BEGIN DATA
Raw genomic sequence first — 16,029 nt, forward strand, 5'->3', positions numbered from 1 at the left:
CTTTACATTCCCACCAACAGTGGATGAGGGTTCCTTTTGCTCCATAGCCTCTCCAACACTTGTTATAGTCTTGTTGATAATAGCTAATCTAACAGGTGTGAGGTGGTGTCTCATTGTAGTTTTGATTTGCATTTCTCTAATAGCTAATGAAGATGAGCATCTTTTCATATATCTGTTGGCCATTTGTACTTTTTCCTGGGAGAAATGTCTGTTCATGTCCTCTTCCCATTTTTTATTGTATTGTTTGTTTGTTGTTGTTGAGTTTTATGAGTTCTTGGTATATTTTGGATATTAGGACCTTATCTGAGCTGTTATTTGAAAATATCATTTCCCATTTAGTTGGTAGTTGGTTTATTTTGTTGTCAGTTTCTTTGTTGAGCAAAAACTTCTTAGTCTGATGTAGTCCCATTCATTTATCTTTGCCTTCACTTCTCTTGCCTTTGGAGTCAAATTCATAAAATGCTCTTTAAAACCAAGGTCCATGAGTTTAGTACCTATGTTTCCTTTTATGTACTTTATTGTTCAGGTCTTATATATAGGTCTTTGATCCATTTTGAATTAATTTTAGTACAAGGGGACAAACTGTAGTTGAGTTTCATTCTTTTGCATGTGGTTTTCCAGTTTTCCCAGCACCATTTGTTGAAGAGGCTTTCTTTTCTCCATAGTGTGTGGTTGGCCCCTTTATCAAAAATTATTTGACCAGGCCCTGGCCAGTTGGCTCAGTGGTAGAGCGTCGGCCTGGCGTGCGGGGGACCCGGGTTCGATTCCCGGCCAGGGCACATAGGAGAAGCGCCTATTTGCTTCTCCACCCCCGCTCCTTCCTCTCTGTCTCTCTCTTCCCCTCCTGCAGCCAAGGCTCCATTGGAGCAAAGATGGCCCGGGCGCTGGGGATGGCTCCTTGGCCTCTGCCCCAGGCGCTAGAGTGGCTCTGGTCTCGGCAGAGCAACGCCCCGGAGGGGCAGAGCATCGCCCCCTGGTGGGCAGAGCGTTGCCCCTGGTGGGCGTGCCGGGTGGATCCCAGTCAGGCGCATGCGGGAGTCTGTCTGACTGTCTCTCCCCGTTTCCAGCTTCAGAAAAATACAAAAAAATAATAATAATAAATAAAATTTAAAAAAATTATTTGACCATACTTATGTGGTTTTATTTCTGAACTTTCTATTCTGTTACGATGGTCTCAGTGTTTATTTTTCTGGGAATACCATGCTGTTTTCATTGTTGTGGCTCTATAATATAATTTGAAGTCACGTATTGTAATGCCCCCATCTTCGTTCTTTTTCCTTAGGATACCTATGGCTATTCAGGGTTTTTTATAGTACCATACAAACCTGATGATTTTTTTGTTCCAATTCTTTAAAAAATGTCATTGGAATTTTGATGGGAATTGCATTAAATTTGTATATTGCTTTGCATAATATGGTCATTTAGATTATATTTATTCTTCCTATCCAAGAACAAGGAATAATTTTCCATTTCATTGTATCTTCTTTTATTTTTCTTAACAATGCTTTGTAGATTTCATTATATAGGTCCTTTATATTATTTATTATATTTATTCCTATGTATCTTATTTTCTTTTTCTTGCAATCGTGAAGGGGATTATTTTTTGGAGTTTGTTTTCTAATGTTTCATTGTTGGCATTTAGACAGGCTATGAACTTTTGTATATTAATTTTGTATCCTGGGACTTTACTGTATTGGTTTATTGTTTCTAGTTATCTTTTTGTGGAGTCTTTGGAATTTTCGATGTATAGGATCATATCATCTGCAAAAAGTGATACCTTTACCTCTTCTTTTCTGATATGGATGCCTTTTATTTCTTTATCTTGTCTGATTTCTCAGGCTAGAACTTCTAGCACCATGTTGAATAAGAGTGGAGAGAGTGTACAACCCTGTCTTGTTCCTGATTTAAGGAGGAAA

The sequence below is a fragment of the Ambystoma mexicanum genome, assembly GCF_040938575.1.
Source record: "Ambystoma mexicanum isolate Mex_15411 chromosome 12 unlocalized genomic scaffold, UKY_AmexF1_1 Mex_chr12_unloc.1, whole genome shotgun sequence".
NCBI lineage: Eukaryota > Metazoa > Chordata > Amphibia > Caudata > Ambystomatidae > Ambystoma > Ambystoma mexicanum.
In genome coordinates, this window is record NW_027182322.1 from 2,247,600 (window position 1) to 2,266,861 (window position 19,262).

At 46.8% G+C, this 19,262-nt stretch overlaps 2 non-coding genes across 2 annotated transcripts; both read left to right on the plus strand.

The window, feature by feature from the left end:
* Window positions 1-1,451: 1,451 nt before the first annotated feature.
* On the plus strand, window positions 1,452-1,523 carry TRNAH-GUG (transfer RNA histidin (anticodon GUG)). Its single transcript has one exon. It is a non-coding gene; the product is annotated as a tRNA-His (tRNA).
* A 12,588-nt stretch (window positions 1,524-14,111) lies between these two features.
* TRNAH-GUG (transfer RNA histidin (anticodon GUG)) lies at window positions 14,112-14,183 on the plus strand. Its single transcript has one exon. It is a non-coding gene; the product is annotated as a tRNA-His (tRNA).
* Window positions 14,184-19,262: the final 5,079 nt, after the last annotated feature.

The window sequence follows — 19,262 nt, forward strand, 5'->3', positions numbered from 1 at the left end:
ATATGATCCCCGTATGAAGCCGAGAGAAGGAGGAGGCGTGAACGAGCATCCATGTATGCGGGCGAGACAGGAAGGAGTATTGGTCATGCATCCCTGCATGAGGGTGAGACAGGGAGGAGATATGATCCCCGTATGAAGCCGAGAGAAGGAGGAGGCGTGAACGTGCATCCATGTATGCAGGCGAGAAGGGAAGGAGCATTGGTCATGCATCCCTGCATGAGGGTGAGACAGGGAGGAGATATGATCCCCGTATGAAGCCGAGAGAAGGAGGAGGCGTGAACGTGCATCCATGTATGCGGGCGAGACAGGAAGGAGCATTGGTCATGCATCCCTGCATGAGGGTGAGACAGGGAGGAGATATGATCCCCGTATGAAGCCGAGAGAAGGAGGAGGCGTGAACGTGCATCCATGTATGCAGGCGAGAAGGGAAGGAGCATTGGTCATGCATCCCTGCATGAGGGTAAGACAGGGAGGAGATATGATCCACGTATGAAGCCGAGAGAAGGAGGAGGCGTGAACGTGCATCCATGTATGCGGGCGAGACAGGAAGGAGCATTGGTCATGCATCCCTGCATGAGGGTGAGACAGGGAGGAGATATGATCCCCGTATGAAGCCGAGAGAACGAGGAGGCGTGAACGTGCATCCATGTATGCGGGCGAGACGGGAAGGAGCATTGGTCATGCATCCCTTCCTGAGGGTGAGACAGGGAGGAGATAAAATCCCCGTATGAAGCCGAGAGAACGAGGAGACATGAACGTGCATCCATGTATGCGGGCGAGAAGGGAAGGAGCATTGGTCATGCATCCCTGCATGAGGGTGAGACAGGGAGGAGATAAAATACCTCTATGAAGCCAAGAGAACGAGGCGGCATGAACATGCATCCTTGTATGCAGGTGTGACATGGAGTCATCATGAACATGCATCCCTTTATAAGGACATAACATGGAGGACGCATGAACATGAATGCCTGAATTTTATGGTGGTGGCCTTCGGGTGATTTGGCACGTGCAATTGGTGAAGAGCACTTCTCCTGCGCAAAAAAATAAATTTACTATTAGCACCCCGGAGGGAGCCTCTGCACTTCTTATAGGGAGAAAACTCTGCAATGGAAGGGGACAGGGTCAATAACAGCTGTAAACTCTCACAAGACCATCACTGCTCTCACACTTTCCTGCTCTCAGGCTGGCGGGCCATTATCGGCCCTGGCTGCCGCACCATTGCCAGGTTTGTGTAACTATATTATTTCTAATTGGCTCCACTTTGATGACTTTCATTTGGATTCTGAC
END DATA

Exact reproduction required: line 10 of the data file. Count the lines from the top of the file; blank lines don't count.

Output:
* On the plus strand, window positions 1,452-1,523 carry TRNAH-GUG (transfer RNA histidin (anticodon GUG)). Its single transcript has one exon. It is a non-coding gene; the product is annotated as a tRNA-His (tRNA).